There are several different types of brake chambers that accomplish different tasks in different areas of the undercarriage of your truck. Knowing your rotochambers from your piggybacks will help you navigate to the right parts you need for your truck.
WHAT DO BRAKE CHAMBERS DO?
Before we get into all the specific types, let’s talk about what they have in common first. Each of the different types of brake chambers accomplishes the same basic thing: they transfer compressed air from the brake pedal and use to drive the chamber’s pushrod away from the chamber, which then enacts the brakes to start stopping your wheels from turning.
The pushrod is yoked to the S-cam or the camshaft which then turns to push the brake pads to the drum, slowing the vehicle down. Because we have different brakes and different moving areas in our undercarriage we need to stop in order to “stop” we have different chambers that accomplish different things.
SERVICE BRAKE CHAMBERS
These are your most basic types of chambers. There is a service chamber working for each wheel of your vehicle in some form or another. While service chambers are found incomplete brake chamber sets, you can also find them on truck and trailer applications in the steering and suspension.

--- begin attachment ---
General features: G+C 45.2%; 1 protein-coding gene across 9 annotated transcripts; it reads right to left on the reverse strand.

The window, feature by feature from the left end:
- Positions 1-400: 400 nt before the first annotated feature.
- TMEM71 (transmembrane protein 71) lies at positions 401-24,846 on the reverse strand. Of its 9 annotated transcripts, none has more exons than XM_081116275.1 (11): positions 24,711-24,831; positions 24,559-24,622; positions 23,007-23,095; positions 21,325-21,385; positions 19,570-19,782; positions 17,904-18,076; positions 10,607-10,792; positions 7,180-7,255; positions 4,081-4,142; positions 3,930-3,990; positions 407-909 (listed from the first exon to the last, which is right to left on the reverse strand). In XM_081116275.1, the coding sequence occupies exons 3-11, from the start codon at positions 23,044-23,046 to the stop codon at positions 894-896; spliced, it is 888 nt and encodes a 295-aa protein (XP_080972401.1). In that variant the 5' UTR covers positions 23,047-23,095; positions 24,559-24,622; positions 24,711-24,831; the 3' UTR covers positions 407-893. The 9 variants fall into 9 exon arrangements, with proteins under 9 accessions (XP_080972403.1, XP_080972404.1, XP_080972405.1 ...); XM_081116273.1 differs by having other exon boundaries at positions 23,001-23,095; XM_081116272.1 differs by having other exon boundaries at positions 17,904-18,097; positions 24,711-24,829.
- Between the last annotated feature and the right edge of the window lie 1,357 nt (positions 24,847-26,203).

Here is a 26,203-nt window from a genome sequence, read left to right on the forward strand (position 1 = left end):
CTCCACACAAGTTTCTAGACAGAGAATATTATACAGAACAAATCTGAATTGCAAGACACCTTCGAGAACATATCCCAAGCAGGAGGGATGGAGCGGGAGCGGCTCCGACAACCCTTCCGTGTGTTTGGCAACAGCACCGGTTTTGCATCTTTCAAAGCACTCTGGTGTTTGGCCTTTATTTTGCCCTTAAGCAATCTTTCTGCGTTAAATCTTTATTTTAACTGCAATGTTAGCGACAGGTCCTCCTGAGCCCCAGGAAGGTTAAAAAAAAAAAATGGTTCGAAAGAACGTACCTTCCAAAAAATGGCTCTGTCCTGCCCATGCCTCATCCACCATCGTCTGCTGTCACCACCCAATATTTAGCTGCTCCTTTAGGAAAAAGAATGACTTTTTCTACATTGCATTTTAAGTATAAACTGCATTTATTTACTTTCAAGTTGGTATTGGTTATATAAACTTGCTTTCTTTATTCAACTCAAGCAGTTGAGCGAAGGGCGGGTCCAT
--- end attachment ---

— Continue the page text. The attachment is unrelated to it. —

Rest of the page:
All the service chambers really do on your vehicle is exactly what brake chambers are meant to do, which is to stop the vehicle when pressurized air is pushed through the chamber. It does this with the pushrod, its diaphragm, which is a rubber pad that seals the air from leaving the chamber, and lastly, the return spring, which pushes the chamber back to its original internal position after the air has made its way through.
The components of the service chamber can be fixed, serviced, or rebuilt by opening the chamber and replacing the parts.
PIGGYBACK BRAKE CHAMBERS
They don’t call it a piggyback chamber for no reason, the piggyback brake chamber sits connected to the service chamber, and acts as the chamber for the truck’s emergency brake chamber. Any emergency braking system or a regular parking brake will use the piggyback chamber.
The internal difference is that the piggyback has an extremely powerful spring. If air is not being supplied to the chamber, the spring launches the pushrod to stop the brakes. The piggyback chamber is always linked to a service chamber set, and you’ll only find it on a trailer and drive axels, never steering.
NOTE: DO NOT OPEN THE PIGGYBACK CHAMBER. DUE TO THE INTENSE FORCE OF THE SPRING, OPENING THE CHAMBER IS INCREDIBLY DANGEROUS.
COMPLETE SPRING BRAKE CHAMBERS
The Spring Brakes sometimes called Complete Brake Chambers are a combination of the service chamber and the piggyback chamber. These systems have both chambers built-in but rarely work at the same time with each other.
Because of a potential loss in control, spring brakes are often found on rear axles.
As we mentioned with the piggyback chamber, you should NEVER open and service this chamber, however, the service chamber side (the chamber on the pushrod side) you can open and update.
Lastly, we’ll talk to you about the outlier, which is used mostly for specialty heavy-duty vehicles and equipment. You’ll also see them on buses and other transportation equipment.
We are Custom Automotive Brake Master Cylinders Suppliers, You can search through our brake chambers here and all of our spring brake chambers and systems here.